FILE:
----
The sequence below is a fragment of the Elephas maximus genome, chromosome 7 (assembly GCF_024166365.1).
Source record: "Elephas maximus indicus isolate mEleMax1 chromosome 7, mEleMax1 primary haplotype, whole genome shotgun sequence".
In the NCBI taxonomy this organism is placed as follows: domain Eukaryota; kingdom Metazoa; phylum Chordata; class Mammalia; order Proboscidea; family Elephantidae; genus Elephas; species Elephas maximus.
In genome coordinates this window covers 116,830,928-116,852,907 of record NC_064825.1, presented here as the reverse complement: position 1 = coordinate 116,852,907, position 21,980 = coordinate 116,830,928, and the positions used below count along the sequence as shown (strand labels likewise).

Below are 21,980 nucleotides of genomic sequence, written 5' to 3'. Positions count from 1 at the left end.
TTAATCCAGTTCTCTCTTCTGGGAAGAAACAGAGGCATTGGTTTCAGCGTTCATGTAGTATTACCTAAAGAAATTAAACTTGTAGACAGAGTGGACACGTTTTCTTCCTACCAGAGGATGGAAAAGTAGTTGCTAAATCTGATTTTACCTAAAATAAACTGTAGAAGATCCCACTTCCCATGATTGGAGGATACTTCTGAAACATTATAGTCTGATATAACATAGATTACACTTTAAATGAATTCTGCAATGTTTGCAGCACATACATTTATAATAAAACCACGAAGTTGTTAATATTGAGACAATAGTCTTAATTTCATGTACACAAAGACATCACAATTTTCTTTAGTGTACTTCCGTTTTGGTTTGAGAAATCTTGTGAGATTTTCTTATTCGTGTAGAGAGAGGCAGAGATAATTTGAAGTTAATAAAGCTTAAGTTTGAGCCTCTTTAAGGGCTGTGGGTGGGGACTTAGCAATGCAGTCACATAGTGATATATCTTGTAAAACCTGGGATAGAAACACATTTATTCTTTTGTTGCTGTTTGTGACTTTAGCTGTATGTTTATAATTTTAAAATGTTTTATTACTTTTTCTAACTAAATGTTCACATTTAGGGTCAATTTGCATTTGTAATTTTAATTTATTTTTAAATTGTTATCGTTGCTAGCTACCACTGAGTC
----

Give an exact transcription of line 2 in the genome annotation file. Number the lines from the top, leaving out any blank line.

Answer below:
Source record: "Elephas maximus indicus isolate mEleMax1 chromosome 7, mEleMax1 primary haplotype, whole genome shotgun sequence".